Moguls, Trees, & Tight Terrain

Dylan: This is where I think the Kore 111 shines, so long as the snow is somewhat soft. This ski is easy to flick around, launch into the air, and ski with a light-on-your-feet, dynamic style through tight terrain.

With a directional style and forward stance, the Kore 111 feels very quick and is a blast to make lots of tight turns on through bumps and trees. The Kore’s low weight really encourages that you get it into the air often, and its tails are fairly poppy and definitely aid in getting the ski airborne. I still don’t think this ski is very forgiving in tight terrain; get backseat, and the tails of this ski will quickly remind you of how stiff they are. It also isn’t the loosest, either; it requires deliberate effort and weight on its shovels to break its tails free. However, the Kore 111 is a great tool for quick, dynamic, edge-to-edge skiing.

Dylan Wood and Luke Koppa review the Head Kore 111 for Blister
Dylan Wood on the Head Kore 111 (Mt. Crested Butte, Colorado)

Luke: Totally agree. Especially in somewhat soft snow, the Kore 111 feels very agile and pretty easy to release as long as you’re not backseat. Try to ski it totally centered or get back over the tails, and it becomes more punishing and difficult to turn. But for skiers with pretty good technique, the Kore 111 offers the low swing weight and supportive flex pattern to encourage an aggressive but dynamic style.


Dylan: The Kore 111 requires a lot of speed and some real estate to be enjoyed on groomers. Despite a moderate stated sidecut radius of 21.2 meters, this ski feels pretty limited to longer GS and Super G turns. Its edge hold is good for its class, but it is just so stiff that it is very hard for me to bend it into anything tighter than its radius would allow. I could see talented ex-racers enjoying this ski in the right groomed snow conditions, but I think most skiers are going to find this ski pretty uninspiring on piste.

Luke: Agreed. Personally, I found the Kore 111 pretty boring on groomers. Predictable? Totally. Just not very engaging, and that’ll be totally fine for a lot of people — it’s a 111mm-wide ski, after all. The stronger and more aggressive the skier, the more I think you’ll enjoy the Kore 111 on piste. But when I was skiing it on groomers, I always felt like the Kore 111 was just asking me “this is fine and all, but when are we getting back into the steep off-piste terrain?”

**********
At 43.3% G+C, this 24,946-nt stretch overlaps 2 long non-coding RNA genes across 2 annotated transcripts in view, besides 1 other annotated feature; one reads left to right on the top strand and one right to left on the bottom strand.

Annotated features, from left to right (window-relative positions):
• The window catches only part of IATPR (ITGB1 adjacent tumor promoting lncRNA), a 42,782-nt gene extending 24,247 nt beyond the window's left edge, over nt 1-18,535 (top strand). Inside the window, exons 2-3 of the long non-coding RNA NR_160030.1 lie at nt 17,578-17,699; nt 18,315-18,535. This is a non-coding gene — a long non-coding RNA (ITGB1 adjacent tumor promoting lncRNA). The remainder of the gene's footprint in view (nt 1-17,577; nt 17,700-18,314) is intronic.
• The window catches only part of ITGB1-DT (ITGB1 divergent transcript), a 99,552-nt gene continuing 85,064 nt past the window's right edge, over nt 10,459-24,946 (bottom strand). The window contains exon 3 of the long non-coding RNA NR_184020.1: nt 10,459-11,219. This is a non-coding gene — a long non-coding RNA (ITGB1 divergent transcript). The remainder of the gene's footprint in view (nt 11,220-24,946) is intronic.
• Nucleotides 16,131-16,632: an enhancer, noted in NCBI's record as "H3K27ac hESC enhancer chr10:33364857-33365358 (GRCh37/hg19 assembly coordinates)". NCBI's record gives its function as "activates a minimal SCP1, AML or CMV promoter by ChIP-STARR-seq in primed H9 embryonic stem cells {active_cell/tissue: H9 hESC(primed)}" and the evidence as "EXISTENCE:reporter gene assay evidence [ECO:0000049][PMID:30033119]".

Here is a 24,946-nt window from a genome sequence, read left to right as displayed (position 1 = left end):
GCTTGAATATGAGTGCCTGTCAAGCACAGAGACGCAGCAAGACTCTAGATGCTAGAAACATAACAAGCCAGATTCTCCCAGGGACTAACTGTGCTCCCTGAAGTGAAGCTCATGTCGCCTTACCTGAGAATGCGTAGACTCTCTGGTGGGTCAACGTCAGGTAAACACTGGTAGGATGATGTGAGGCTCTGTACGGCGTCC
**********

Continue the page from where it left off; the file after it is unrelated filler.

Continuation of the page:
Mount Point

Dylan: I skied the Kore 111 mounted on the line (-9.2 cm from true center on our 21/22 pair) as well as mounted 2 cm forward of this line (or -7.2 cm from true center). And while I often find myself enjoying skiing directional, traditionally mounted skis around 2 cm forward of their recommended lines, I actually found myself enjoying the -9.2 cm line on the Kore 111 the most. 

Dylan Wood and Luke Koppa review the Head Kore 111 for Blister
Dylan Wood on the Head Kore 111 (Mt. Crested Butte, Colorado)

This ski is just so stiff and driveable with a forward stance, and I wasn’t finding myself really gaining anything by mounting forward. It felt even more demanding since I had even more stiff tail behind me, and while it felt a hair more balanced, I didn’t struggle with feeling like this lightweight ski was not balanced in the air in the first place.

Luke: I also tried the Kore 111 at mount points ranging from about -9 to -7 cm from true center. I’m in a similar boat as Dylan in terms of often preferring skis with more traditional mount points (say, -9 cm or farther back) with the bindings pushed a bit forward of those lines. And personally, I ended up preferring it mounted around -8 cm from true center (+1 cm from the 21/22 line, and about the same as the 22/23 line).